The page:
Joan Baez gets taken for granted sometimes, and her new birthday concert on PBS reminds us why that should not happen.
Joan Baez 75th Birthday Celebration, which premieres Friday at 9 p.m. ET on Ch. 13 in New York and airs on most other PBS stations in June, serves as a kind of highlight tour through a career that has stretched into seven decades.
No one stays around in music that long without taste and talent, both of which are evident throughout the 17-song evening.
While Baez is probably best described as a folksinger, she has always drawn her music from many wells, and on this night that includes Stephen Foster, whose "Hard Times Come Again No More" she performs as a duet with Emmylou Harris (above).
She goes to the gospel well for "Oh Freedom" with Mavis Staples and a solo "Swing Low Sweet Chariot," which she prefaces with a story about singing it for Dr. Martin Luther King Jr.
In keeping with her standard practice, Baez doesn't banter much between songs. As public as her career has been, she's always had a guarded air, and her pleasure at this celebration doesn't make her into something she's not.
She's always acknowledged her fellow artists, though, both their performances and their songs, so it's appropriate that this show is a kind of roll call for those she has admired.
That includes a young artist like Damien Rice, with whom she performs the traditional Irish folk tune "She Moved Through the Fair," and Nano Stern, with whom she performs "Gracias a la Vida."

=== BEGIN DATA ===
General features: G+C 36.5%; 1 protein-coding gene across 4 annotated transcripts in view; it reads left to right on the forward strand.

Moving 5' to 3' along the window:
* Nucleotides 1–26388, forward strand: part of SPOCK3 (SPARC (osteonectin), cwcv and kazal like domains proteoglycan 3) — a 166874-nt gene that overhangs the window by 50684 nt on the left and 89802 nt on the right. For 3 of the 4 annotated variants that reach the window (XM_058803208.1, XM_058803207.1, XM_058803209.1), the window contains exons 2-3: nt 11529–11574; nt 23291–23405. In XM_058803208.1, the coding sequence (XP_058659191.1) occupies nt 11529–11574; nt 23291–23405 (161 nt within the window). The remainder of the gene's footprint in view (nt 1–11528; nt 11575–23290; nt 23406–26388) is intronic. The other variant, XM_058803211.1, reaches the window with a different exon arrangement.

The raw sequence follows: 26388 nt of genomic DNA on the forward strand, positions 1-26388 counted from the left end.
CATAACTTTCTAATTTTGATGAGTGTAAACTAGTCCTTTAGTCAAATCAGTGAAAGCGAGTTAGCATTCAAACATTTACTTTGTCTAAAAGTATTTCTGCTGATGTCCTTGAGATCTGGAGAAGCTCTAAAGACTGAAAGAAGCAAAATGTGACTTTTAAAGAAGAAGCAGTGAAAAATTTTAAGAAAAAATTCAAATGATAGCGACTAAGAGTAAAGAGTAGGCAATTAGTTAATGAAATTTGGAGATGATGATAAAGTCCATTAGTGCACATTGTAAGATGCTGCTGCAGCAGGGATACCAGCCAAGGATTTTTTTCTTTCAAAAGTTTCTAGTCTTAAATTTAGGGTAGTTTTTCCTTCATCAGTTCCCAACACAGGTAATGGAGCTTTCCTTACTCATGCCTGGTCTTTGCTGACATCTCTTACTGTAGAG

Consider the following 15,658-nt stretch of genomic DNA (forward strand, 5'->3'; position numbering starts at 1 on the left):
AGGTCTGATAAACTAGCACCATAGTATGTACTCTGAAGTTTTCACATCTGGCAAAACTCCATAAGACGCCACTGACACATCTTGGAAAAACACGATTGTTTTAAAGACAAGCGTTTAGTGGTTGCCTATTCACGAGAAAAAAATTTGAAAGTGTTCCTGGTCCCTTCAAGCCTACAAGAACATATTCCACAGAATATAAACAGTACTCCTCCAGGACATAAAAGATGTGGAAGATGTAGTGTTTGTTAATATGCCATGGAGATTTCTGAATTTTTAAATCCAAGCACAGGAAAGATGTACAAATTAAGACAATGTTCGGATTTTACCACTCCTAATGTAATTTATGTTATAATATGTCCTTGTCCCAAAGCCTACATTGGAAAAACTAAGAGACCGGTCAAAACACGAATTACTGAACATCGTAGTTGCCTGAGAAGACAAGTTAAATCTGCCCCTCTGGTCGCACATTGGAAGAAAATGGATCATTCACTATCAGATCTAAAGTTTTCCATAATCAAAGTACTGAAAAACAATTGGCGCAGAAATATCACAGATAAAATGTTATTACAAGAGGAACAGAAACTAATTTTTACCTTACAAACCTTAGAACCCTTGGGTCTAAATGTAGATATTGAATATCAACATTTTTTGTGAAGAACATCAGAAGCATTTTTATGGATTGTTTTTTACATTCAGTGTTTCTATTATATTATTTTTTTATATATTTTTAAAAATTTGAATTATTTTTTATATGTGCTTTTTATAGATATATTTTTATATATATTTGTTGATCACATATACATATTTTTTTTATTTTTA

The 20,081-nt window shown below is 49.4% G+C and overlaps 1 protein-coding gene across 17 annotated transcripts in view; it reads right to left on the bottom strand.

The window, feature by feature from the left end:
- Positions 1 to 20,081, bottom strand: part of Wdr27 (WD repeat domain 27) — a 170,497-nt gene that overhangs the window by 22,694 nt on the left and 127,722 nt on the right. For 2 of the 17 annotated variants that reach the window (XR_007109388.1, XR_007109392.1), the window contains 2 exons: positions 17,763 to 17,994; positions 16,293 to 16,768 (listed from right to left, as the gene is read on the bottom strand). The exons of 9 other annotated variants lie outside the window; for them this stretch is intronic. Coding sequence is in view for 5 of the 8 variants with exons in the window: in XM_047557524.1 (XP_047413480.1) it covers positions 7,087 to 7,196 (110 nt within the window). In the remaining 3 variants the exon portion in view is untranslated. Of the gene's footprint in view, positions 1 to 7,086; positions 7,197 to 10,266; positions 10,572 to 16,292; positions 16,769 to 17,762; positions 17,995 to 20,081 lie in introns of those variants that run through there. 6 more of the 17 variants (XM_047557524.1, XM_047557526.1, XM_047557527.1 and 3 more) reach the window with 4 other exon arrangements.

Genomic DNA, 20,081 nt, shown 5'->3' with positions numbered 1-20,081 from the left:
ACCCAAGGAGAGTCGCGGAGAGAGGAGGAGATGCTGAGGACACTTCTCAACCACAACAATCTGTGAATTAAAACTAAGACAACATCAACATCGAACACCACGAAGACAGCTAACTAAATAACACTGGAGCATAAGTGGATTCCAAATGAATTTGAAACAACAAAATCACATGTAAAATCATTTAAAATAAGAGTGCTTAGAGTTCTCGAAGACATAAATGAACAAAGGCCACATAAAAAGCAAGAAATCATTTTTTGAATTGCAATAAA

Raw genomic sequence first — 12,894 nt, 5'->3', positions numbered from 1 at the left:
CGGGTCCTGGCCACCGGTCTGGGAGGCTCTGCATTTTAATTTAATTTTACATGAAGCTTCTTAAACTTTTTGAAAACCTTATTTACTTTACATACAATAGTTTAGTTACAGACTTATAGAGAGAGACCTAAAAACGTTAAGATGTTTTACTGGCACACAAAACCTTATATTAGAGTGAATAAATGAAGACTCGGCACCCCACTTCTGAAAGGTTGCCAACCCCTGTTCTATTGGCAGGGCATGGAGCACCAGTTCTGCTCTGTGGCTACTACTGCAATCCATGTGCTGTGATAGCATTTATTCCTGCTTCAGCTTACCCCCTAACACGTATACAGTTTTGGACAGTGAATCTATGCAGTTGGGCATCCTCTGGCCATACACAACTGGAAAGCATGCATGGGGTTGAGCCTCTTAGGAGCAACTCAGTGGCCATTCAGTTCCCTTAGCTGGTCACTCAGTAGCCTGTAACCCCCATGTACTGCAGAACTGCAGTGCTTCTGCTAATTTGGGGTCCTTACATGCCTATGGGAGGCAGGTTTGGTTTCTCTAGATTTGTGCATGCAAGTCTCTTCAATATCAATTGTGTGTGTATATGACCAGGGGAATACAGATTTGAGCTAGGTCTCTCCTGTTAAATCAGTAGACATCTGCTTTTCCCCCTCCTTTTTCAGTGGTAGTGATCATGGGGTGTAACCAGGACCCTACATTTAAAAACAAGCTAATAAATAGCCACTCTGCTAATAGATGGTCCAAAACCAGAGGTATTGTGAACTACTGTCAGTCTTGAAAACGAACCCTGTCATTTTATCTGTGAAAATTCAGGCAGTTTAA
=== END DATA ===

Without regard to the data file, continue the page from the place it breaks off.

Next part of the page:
From there it stretches to Jackson Browne, who does most of the singing on "Before the Deluge," and David Crosby, with whom she sings a nice duet of Paul McCartney's "Blackbird."
David Bromberg plays guitar behind her on Elizabeth Cotton's "Freight Train," and Mary Chapin Carpenter joins her for Donovan's "Catch the Wind," which recalls the pop peak of 1960s folk music.
Baez herself never cracked the top 40, which simply proves again that radio play isn't necessarily related to musical quality. A whole lot of hit songs have come and gone since Phil Ochs wrote "There But For Fortune," for instance, while Baez proves that one is here to stay.
Speaking of quality songs, she brings out Richard Thompson for his whimsical gem "She Could Never Resist a Winding Road."
Absent from the stage, but not from the show, is one other songwriter from Baez's life, Bob Dylan.
If you ever run into Baez and you want to drive her away, ask about her relationship with Dylan. But if she got tired of talking about it long ago, for good reasons, she still tucks it into her music.
That includes a duet with Judy Collins on "Diamonds and Rust," a song addressed to a nameless fellow who shares some particulars with Dylan.
She duets with Paul Simon (above) on "The Boxer," a song that Dylan once recorded and that is occasionally rumored to have had some Dylan elements.
Then again, she could be doing it just because it's a great song, one of Simon's best. Enhancing it further here is a wonderful guitar solo from Thompson.
Baez also plays Dylan's "Don't Think Twice," with accompaniment by the Indigo Girls, and closes the show with a solo on Dylan's "Forever Young."
The former is a great song, sharp-edged on the matters of romantic breakups. The latter might be just a good way to wrap things up, suggesting that 75 isn't the end. There are hands still to be busy, feet still to be swift.
As Baez leaves the stage, she wryly tells the applauding crowd, "See you in 10 years."
It's a deal.